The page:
Redesigning Your Analytics Dashboard: Benchmark Your Web Analytics Dashboard’s Effectiveness

Just like your website, it’s critical to measure the performance of your analytics dashboard.

Are people using it? Do people attain significant value from it?

This is the second post in a blog series about redesigning your analytics dashboard. Start from the beginning.

Why benchmark

So, you’ve decided that your current dashboard isn’t working anymore and you want to overhaul it. Awesome!

Before you throw the good out with the bad, first conduct a survey. Measure how many people use it, how people use it, and its impact on business decision-making.

A few months after the new dashboard launches, survey the same people again with the same questions. Then pop the champagne to celebrate your biggest gains and scrutinize where you can still do better.

Who to survey

Include everyone who currently receives the analytics dashboard, plus everyone who might be interested in receiving it and whose job is directly impacted by the website.

  • Leadership
  • Analytics
  • Marketing
  • Digital product owners
  • UX + web designers
  • Web writers + content publishers
  • Web developers
  • Business analysts
  • Sales + customer service

Not everyone will be able to act on the insights in the dashboard, but everyone will benefit from a shared understanding of the site’s performance.

What to survey

Again, the purpose of the survey is to:

  • Determine how many people use the dashboard
  • Determine its most useful information (and the inverse: its least useful information)
  • Determine what information is missing from the dashboard
  • Benchmark the dashboard’s performance as a communication tool

Write out your research goals before you craft your survey, then map the survey questions back to your survey goals. If a survey question doesn’t fit your survey goals, you’re breaking one of your own rules. (Actionable data, not interesting data—right?)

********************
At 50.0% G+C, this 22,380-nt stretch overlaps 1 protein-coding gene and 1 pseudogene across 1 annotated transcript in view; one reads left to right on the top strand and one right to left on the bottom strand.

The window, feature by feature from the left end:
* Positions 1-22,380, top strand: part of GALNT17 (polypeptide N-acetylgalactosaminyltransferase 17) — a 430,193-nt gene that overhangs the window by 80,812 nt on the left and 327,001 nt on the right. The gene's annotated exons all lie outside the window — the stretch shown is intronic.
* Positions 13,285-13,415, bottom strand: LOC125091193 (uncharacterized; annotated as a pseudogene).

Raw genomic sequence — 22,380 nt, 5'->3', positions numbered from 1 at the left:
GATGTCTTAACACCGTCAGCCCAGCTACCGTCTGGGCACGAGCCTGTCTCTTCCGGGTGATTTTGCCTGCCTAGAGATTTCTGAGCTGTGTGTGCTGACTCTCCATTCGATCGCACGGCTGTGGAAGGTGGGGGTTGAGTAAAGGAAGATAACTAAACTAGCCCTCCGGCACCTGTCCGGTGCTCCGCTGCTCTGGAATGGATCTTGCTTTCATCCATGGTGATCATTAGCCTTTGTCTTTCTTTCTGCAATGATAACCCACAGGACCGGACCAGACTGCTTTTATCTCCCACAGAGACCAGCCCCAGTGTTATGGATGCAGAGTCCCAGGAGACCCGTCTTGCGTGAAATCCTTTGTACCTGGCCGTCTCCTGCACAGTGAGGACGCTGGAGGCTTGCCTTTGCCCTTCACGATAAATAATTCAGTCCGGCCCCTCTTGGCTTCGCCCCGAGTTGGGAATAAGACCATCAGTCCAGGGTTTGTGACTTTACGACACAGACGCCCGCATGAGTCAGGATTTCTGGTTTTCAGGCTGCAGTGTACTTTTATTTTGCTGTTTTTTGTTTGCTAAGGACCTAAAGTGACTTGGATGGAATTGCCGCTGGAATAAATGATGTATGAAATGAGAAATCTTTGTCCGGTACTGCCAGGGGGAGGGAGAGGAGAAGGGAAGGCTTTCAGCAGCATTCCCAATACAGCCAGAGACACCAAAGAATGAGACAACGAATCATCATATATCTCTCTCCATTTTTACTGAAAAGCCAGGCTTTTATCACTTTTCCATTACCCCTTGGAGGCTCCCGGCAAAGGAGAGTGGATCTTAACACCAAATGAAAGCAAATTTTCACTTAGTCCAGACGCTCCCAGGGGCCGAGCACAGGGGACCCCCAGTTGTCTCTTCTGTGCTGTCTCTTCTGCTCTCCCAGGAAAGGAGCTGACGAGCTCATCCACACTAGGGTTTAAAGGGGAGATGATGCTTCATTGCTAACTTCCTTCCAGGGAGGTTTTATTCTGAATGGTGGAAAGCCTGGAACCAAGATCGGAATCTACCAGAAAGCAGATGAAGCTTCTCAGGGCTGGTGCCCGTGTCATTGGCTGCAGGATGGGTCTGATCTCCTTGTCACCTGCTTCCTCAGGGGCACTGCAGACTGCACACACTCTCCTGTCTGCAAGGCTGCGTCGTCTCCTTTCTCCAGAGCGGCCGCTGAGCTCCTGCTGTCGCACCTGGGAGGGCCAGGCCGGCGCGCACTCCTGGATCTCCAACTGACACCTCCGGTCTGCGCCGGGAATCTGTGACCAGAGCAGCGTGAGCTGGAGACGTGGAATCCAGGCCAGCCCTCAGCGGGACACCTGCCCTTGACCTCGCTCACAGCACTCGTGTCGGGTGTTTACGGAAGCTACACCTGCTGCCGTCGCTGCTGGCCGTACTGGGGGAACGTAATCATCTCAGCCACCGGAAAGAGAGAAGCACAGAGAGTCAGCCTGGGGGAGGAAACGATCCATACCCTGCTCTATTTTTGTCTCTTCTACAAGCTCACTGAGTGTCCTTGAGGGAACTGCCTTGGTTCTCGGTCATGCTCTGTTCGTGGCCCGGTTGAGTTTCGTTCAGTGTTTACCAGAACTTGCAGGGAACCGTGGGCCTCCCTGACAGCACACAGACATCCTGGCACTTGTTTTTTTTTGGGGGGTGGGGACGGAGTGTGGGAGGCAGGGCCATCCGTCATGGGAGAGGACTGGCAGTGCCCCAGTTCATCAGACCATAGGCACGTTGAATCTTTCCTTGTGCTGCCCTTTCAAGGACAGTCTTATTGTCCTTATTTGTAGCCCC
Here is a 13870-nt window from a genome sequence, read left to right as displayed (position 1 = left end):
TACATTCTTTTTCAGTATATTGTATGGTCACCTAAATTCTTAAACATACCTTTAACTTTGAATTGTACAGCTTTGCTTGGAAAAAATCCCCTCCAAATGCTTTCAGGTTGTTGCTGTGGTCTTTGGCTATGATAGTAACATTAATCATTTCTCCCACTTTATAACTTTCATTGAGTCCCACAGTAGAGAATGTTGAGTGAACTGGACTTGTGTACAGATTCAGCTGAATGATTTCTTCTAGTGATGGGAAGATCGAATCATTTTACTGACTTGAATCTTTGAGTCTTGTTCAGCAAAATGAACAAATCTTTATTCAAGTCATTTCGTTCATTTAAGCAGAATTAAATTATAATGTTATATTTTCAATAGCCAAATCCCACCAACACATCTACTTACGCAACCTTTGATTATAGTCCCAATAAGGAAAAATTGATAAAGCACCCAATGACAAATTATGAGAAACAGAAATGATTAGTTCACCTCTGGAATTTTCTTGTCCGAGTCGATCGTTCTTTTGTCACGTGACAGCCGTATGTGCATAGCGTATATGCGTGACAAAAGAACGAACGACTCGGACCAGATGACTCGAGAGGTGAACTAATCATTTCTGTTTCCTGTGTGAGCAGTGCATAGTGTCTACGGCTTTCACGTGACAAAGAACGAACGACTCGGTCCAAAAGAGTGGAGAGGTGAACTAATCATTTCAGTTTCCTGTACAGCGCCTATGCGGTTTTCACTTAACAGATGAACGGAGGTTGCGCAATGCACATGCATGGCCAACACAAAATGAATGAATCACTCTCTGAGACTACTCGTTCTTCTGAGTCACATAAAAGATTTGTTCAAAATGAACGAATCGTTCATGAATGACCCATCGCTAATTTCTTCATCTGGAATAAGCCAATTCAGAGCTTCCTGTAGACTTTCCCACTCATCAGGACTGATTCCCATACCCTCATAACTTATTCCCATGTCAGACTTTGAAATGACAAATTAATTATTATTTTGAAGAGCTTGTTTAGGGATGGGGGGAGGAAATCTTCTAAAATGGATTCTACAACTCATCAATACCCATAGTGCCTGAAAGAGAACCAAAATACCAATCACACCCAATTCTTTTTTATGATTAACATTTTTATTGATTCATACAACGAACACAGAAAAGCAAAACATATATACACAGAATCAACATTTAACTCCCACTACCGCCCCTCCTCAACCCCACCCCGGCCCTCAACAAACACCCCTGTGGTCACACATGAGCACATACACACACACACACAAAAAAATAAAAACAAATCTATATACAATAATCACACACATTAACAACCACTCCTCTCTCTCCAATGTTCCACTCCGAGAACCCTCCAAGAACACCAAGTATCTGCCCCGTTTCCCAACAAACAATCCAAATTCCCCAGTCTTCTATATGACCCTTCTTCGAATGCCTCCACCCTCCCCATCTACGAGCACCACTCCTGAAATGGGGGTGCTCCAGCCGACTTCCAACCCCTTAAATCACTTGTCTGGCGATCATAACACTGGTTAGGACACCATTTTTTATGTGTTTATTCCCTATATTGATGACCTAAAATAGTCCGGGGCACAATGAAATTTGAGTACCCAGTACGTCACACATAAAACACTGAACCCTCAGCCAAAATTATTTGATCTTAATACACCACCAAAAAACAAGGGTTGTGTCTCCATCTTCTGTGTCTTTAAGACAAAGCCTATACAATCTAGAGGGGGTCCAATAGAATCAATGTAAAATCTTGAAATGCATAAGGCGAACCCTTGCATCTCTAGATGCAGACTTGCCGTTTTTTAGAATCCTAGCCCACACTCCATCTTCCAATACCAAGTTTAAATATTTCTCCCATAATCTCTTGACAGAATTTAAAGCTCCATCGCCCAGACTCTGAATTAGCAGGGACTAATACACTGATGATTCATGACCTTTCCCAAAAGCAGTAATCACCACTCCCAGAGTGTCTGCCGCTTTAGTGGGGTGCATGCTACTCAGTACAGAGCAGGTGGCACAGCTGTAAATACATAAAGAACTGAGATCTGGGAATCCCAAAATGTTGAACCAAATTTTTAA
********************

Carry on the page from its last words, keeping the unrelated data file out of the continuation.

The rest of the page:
Respect your co-workers’ time and keep your survey to 10 questions or less. Bonus: you’ll also get higher survey complete rates.

Ideally, responses should be anonymous. Be sure those invited to the survey know this, too.

Here are some example questions you might include in your survey:

  • Do you currently receive the website dashboard? (Include a link or screenshot of it, just in case people aren’t sure to which dashboard you’re referring).
  • If no, do you think the dashboard could help you do your job more effectively?
  • Which aspects of the dashboard do you currently look at or use? (Suggestion: use screen captures or general language to describe the different components of your current dashboard to ensure everyone is referring to the same information.)
  • What information is missing from the dashboard that could help you do your job more effectively?
  • Does the current dashboard help you do your job? (Yes or no / likert scale)
  • Does the current dashboard help you make more informed decisions about the website? (Yes or no / likert scale)

To prevent boredom among your survey participants, mix up the question formats:

  • Yes / no
  • Likert scale (e.g., on a scale of 1 to 7, how much do you agree with the following statement)
  • Write-in
  • Multiple choice

For multiple choice questions, include an “other” option with the ability to allow survey takers to write-in their own answers.

Before sending it out, test the survey questions with a few co-workers to ensure the questions make sense and cover the topics they care about.

Ask someone from your executive leadership team to email the survey for higher response rates.

What to do with the survey results

Once the survey results are in, identify the key findings and document your benchmark metrics.

Communicate the results of the survey to key dashboard stakeholders, plus:

  • What you’re doing with the information
  • Your next steps

Ideally, share the results and next steps with all survey participants to demonstrate that you are listening and acting on their feedback.

Next: Conduct stakeholder interviews

Interview each web stakeholder separately to understand how they make decisions in order to improve website performance, what information they use, and what information they wish they had.

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Author: Kristine Remer

Kristine Remer is a CX / UX researcher and strategist in Minneapolis. She helps drive significant business outcomes by finding and solving customer problems. When she's not creating customer journey maps and conducting diary studies, Kristine is either kayaking, trying new recipes, or acting silly with her house full of boys.